Massage therapy rules strict in Tennessee

Massage therapy rules strict in Tennessee (Image 1)

Licensed massage therapists are speaking out to defend their occupation after recent news of misconduct at an Opry Mills business.

Mind Body Institute on Music Valley Drive offers training in the field of soft tissue manipulation, also known as massage therapy, including science-based classroom instruction and head-to-toe palpation, or hands-on learning.

Owner Maj-lis Nash wants to get it right.

“We feel it's important you understand the body from the inside out,” Nash said.

On Wednesday, one man was accused of getting it wrong.

Wei Dong Wang, 45, was charged with sexual battery. A woman claimed Wang touched her inappropriately while she was getting a massage at “O'Chi Reflexology” at Opry Mills.

The business was licensed. Wang was not.

“This is not the norm for licensed massage therapists,” said Nash.

Nash has owned Mind Body Institute for six years. She has maintained her massage therapy license for 16 years, and has served as the president of the Tennessee Chapter of the American Message Therapy Association for six years.

“I do it because I have an opportunity to help people feel better,” she said. “I believe it's part of healthcare, and I love being a part of that research and that change that we can make in people's ability to care for themselves.”

Massage therapy includes numerous modalities and techniques from pre-birth to geriatric.

While it is often used on the body to enhance function, aid in healing, and decrease tension, the therapeutic benefits continue to be researched and studied.

According to the U.S. Census Bureau, it is one of the fastest growing professions that requires training, licenses and continuing education.

“If you want to become a licensed massage therapist in the state of Tennessee, you have to obtain 500 hours of education from a qualified school,” said Nash. “You also have to pass an exam that's issued from two different agencies, fill out an application with extensive questions in it.”

“There is a fee involved, a criminal background check. It's both a state and federal background check that's done,” she added.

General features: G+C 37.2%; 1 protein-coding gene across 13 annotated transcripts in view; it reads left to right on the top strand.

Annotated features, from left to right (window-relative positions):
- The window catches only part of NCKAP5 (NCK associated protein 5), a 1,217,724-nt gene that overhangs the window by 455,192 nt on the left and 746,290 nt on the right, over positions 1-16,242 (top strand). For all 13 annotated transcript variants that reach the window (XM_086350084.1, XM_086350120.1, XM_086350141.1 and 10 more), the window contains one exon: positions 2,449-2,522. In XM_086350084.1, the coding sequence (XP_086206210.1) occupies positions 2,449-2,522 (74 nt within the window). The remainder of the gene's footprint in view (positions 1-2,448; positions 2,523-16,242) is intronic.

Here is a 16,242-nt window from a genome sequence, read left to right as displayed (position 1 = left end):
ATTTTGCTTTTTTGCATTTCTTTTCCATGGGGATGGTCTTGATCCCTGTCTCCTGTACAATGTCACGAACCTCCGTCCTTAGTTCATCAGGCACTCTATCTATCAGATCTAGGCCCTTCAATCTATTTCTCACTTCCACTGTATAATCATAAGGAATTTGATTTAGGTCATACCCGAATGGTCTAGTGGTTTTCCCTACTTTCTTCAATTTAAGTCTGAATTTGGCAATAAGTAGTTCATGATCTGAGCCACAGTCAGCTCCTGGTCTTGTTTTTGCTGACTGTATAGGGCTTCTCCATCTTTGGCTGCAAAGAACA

According to state guidelines, massage therapy establishments must be licensed by the state health department.

Each therapist in the establishment must be licensed with the department as well.

All licenses must be current and prominently displayed.

Nash and her staff at Mind Body Institute have licenses posted in the school's lobby, but she feels clients should be asking questions before they walk in the door.

“The best thing to do is start with the phone,” Nash said. “Ask questions. If someone is unable to answer them or unwilling to answer them, hang up the phone.”

Nash went so far as to create lapel buttons that read: “Ask me about my number.”

“We mean our massage license number,” Nash said. “My number is 988. And let me tell you what I had to do to get it, what I have to do maintain it, and what it means to me and the profession.”

The state also offers the following tips for consumers:

  • Before treatment begins, clients can ask to see a massage therapist's license to ensure it is current.
  • Clients should have a conversation with the therapist before the massage session starts, covering exactly what treatment will be performed. During this conversation, the client should discuss any restrictions he or she wants to place on the session.
  • If at any point during the treatment the client feels uncomfortable, he/she should advise the therapist immediately. If the therapist disregards concerns, the patient should leave immediately.

Licenses for massage therapists can be verified through the Tennessee Department of Health website.

Complaints about unprofessional or unlicensed massage therapists can be filed with the Tennessee Department of Health.

To learn more about massage therapy or to find a licensed massage therapist or establishment in your area, visit Tennessee Department of HealthAmerican Massage Therapy Association or Mind Body Institute.

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